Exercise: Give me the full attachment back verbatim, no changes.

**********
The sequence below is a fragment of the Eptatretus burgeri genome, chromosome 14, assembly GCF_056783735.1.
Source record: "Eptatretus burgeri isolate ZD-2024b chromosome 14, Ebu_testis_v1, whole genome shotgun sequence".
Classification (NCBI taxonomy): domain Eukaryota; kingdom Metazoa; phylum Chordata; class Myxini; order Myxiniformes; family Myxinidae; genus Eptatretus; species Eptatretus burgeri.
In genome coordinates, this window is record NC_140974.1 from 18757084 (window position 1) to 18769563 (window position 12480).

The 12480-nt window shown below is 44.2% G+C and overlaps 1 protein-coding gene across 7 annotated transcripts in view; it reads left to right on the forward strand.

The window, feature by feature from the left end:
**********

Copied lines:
The sequence below is a fragment of the Eptatretus burgeri genome, chromosome 14, assembly GCF_056783735.1.
Source record: "Eptatretus burgeri isolate ZD-2024b chromosome 14, Ebu_testis_v1, whole genome shotgun sequence".
Classification (NCBI taxonomy): domain Eukaryota; kingdom Metazoa; phylum Chordata; class Myxini; order Myxiniformes; family Myxinidae; genus Eptatretus; species Eptatretus burgeri.
In genome coordinates, this window is record NC_140974.1 from 18757084 (window position 1) to 18769563 (window position 12480).

The 12480-nt window shown below is 44.2% G+C and overlaps 1 protein-coding gene across 7 annotated transcripts in view; it reads left to right on the forward strand.

The window, feature by feature from the left end: